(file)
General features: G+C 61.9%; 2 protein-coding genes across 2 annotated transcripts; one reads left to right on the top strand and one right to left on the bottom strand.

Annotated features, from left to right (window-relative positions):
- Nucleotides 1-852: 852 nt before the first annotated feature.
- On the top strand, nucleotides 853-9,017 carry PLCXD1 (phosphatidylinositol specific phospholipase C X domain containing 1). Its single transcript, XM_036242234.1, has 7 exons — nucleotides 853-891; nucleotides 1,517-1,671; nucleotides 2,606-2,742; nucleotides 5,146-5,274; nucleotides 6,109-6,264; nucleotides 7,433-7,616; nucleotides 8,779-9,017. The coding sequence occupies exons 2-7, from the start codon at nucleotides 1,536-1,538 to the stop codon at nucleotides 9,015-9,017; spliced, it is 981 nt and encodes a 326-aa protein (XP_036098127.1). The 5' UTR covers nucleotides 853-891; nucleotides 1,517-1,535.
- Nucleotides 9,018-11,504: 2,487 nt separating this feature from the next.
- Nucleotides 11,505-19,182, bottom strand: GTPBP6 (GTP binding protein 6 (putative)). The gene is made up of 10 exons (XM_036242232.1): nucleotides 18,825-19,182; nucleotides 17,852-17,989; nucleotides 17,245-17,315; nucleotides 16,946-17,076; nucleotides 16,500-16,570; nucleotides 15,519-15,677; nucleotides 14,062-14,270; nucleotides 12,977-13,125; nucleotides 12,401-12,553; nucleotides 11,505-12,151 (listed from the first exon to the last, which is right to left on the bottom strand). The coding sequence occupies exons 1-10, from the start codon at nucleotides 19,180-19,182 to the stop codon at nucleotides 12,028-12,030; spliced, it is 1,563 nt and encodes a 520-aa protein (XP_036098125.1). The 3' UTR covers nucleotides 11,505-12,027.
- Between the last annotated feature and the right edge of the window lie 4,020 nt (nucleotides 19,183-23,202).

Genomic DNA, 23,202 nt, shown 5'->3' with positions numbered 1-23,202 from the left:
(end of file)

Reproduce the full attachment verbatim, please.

General features: G+C 61.9%; 2 protein-coding genes across 2 annotated transcripts; one reads left to right on the top strand and one right to left on the bottom strand.

Annotated features, from left to right (window-relative positions):
- Nucleotides 1-852: 852 nt before the first annotated feature.
- On the top strand, nucleotides 853-9,017 carry PLCXD1 (phosphatidylinositol specific phospholipase C X domain containing 1). Its single transcript, XM_036242234.1, has 7 exons — nucleotides 853-891; nucleotides 1,517-1,671; nucleotides 2,606-2,742; nucleotides 5,146-5,274; nucleotides 6,109-6,264; nucleotides 7,433-7,616; nucleotides 8,779-9,017. The coding sequence occupies exons 2-7, from the start codon at nucleotides 1,536-1,538 to the stop codon at nucleotides 9,015-9,017; spliced, it is 981 nt and encodes a 326-aa protein (XP_036098127.1). The 5' UTR covers nucleotides 853-891; nucleotides 1,517-1,535.
- Nucleotides 9,018-11,504: 2,487 nt separating this feature from the next.
- Nucleotides 11,505-19,182, bottom strand: GTPBP6 (GTP binding protein 6 (putative)). The gene is made up of 10 exons (XM_036242232.1): nucleotides 18,825-19,182; nucleotides 17,852-17,989; nucleotides 17,245-17,315; nucleotides 16,946-17,076; nucleotides 16,500-16,570; nucleotides 15,519-15,677; nucleotides 14,062-14,270; nucleotides 12,977-13,125; nucleotides 12,401-12,553; nucleotides 11,505-12,151 (listed from the first exon to the last, which is right to left on the bottom strand). The coding sequence occupies exons 1-10, from the start codon at nucleotides 19,180-19,182 to the stop codon at nucleotides 12,028-12,030; spliced, it is 1,563 nt and encodes a 520-aa protein (XP_036098125.1). The 3' UTR covers nucleotides 11,505-12,027.
- Between the last annotated feature and the right edge of the window lie 4,020 nt (nucleotides 19,183-23,202).

Genomic DNA, 23,202 nt, shown 5'->3' with positions numbered 1-23,202 from the left: